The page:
It took some time working with the Sheriff in the 1990s to achieve the goal of creating a reputation for credible traffic law enforcement in Germantown Hills.  With just 80 hours per month of contract patrols per month, in 1996 and 1997 we reached an average level of 41 citations per month by our contract patrols.  This provided a significant deterrent to speeding and other violations of traffic laws.  The residents of the Village fully supported this strategy.  We had full support and no complaints from either residents or businesses.

That level of traffic enforcement is also comparable to other nearby communities.  From January through July of 2010, Metamora issued an average of 64 citations per month. Washington Illinois issues about 90 citations per month as a base, and issues more than that when doing directed patrols.

So with that as a success background, let’s now talk about where we are today.  A couple of years ago, we were looking at a routine report that we receive monthly from the Woodford County Sheriff’s Office, detailing activity for our contract patrols.   One of the statistics on that report is numbers of citations written during that month.  Something about it looked wrong, and on closer examination, we realized that citation counts had fallen dramatically below where they had been in the 1990s, despite the fact that we had increased contract hours from 80 to 120 hours per month (an increase of 50%). We’d fallen from 38 citations a month to only about 15 per month, a huge drop.  Here a plot of citations written by the Woodford County Sheriff’s Deputies while working for the Village of Germantown Hills under contract.  The left side shows 1994 to 1997, and the right side shows 2006 to present:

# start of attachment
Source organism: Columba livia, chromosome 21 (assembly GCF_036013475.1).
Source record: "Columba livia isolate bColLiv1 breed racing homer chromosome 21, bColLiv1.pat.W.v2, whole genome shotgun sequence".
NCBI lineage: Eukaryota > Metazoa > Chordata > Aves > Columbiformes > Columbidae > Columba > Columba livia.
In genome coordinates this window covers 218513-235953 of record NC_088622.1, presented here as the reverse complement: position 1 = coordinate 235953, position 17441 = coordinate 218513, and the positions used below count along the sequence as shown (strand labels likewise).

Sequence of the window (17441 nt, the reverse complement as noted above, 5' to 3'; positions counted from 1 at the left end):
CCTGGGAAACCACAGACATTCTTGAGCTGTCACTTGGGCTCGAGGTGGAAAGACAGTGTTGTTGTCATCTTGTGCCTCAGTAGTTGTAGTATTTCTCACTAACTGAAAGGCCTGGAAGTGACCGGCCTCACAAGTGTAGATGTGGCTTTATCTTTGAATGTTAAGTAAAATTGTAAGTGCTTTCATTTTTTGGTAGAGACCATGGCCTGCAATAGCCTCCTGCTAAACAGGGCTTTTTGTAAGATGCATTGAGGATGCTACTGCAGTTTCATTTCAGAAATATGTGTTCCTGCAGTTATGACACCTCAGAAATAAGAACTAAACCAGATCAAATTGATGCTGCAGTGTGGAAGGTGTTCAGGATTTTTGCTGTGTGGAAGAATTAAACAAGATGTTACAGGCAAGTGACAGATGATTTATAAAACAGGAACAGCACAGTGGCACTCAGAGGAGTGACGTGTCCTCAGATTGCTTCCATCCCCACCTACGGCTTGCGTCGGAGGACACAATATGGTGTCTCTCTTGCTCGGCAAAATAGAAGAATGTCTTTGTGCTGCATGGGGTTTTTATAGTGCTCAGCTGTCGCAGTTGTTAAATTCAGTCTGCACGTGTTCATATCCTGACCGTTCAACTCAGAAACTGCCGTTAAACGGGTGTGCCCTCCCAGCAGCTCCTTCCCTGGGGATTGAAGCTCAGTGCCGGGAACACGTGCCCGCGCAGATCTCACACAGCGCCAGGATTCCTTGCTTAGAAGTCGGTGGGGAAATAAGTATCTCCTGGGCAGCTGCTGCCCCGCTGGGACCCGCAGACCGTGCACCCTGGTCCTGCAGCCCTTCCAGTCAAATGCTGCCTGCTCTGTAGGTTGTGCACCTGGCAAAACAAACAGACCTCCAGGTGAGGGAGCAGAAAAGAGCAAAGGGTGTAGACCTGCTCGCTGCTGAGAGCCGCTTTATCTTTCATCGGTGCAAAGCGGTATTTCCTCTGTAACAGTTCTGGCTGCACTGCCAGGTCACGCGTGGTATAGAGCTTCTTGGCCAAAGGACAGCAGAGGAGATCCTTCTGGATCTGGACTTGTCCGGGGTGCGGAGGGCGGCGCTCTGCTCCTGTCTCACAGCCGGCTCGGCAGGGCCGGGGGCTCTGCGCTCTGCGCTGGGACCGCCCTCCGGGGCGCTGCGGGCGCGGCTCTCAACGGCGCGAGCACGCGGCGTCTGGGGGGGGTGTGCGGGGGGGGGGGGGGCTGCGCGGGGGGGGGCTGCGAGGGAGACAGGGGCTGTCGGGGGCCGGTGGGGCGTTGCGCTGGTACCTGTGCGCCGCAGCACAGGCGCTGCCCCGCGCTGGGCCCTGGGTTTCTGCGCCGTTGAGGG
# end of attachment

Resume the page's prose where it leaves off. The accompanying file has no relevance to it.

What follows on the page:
Here is a link to a blowup of this graph:  Police Citation Graph

Given that startling comparison, we raised the issue with the full Village Board, since there had not been any Police Committee meetings since Ken Slater, the newly appointed Trustee, took over as Police Chairman.  Surprisingly, the Mayor and Ken, plus the two other Trustees that had been elected with the Mayor, saw nothing wrong with the large drop in traffic stop and citation counts. 

It was very hard to understand why the Mayor and his allies didn’t see this as a problem.  To us it looked like a major drop in police productivity.  Furthermore, while traffic tickets are written for safety and not for revenue, and they never have nor never will pay for the overall cost of police protection, the reduced ticket count was costing the Village about $20,000 a year in lost revenue that at least partially paid for the police contract. 

We were going nowhere in the full VB discussion, so we requested that a Police Committee meeting be held to talk about this.  That meeting was held on August 9, 2010.  There have been contentious and nasty discussions ever since, and only one more Police Committee meeting held recently.  Throughout those meetings, we were unable to reach agreement on this problem.  Instead, we heard a lot of excuses why everything was fine the way it was.  And worse yet, the numbers of citations, instead of increasing, has dropped further, where recently it has only been 4 per month, a huge drop from nearly 40 per month!